I’ve generally liked Jane Austen on TV, but do have trouble with it on the page.

I suppose it’s better to watch it on TV rather than have no contact with it at all.

The rest of the day has been quite busy. We had eleven parcels to do, four sales to conduct via email and half a dozen  vacuous enquirers to answer. I really don’t know how it’s possible to be stupid enough to ask these questions but intelligent enough to use a computer.

It is half-day closing for us today, so I was able to be home before 1.30, and set to work on my own projects.

I managed to get some of the planning and research done for my talk on Peace and Tribute Medals and beat the computer at Scrabble (once in three attempts). Finally I took a lot of words from a list I had made last night and tried to fashion them into a sonnet. It is not going well. The trick, as they told Miss Elizabeth Bennett tonight, is to practice. I really don’t have the mental stamina to practice sonnets, so each attempt is a fresh trial. Mostly they end in failure.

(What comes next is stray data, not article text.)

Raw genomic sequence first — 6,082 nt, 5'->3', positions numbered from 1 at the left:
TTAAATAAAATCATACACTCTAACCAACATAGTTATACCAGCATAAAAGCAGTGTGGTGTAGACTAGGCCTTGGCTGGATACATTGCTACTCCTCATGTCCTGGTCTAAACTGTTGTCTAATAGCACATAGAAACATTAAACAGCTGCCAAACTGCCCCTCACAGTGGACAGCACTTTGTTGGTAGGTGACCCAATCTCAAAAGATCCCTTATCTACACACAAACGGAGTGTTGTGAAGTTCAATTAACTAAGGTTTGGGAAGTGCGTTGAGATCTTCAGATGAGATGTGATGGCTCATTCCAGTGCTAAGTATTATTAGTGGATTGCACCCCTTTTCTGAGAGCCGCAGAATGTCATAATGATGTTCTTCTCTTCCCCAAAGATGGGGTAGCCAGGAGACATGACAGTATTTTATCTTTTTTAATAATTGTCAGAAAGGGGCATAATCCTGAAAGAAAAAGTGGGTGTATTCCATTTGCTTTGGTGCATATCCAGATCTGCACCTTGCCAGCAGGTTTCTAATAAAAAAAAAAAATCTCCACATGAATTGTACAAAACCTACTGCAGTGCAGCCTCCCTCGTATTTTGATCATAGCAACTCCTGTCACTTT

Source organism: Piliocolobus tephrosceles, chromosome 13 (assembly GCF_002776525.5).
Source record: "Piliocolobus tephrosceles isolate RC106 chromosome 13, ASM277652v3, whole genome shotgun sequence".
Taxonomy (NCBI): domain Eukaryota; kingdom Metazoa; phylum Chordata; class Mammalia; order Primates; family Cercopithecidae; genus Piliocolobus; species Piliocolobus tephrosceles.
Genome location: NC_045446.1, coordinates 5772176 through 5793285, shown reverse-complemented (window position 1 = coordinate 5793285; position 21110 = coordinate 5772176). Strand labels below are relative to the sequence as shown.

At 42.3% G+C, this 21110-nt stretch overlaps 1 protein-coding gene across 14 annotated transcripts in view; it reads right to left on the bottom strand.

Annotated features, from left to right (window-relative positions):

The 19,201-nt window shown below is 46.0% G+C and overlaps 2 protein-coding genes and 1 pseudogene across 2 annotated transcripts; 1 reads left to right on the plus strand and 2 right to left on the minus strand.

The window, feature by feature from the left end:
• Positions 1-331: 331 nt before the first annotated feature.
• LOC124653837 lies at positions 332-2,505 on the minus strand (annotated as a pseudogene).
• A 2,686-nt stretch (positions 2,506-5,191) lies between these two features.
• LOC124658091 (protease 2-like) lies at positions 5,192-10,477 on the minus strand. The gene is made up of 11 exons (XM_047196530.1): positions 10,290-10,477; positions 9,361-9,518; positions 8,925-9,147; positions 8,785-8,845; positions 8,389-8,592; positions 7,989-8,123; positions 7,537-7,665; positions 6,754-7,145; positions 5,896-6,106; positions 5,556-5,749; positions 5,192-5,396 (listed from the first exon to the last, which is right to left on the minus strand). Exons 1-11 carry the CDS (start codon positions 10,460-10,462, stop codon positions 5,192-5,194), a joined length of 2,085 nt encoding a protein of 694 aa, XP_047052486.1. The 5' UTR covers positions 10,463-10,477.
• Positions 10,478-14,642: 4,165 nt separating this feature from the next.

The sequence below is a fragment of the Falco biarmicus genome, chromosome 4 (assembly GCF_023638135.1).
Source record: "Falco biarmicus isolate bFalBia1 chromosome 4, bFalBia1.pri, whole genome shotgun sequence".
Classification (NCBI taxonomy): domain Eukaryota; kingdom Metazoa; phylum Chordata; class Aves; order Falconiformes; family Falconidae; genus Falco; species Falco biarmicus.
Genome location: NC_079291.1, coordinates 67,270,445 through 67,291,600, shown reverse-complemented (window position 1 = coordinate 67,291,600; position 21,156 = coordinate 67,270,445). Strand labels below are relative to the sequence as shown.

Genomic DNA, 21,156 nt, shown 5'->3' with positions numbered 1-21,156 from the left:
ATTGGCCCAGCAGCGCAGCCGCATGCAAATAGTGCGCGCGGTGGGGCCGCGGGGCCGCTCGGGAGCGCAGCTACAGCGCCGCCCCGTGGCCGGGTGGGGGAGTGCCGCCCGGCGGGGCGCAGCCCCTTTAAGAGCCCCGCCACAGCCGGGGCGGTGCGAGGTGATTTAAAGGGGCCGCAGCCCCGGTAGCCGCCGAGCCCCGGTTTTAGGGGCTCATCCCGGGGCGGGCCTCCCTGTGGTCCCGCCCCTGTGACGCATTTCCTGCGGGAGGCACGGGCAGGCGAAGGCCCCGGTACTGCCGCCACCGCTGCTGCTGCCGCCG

I’m going to have another try now. Submission windows are going to be opening at an alarming rate for the next few months and I have nothing to send.

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Huddersfield Peace Medal 1919

 

 

An Elegantly Wasted Life

We had a slowish day, with enough work to keep us going but nothing overly taxing.

We had three parcels to send this morning, with a fourth to be packed and weighed so that we could invoice the buyer. In the afternoon another order came in – one postcard. It didn’t take much packing.

I’ve just had a look at the shop’s eBay account. The invoice has been paid and two more things have been purchased, a post card and a coin set. It looks like another easy day, though I’d rather have a busy one because it means I’m earning my wages.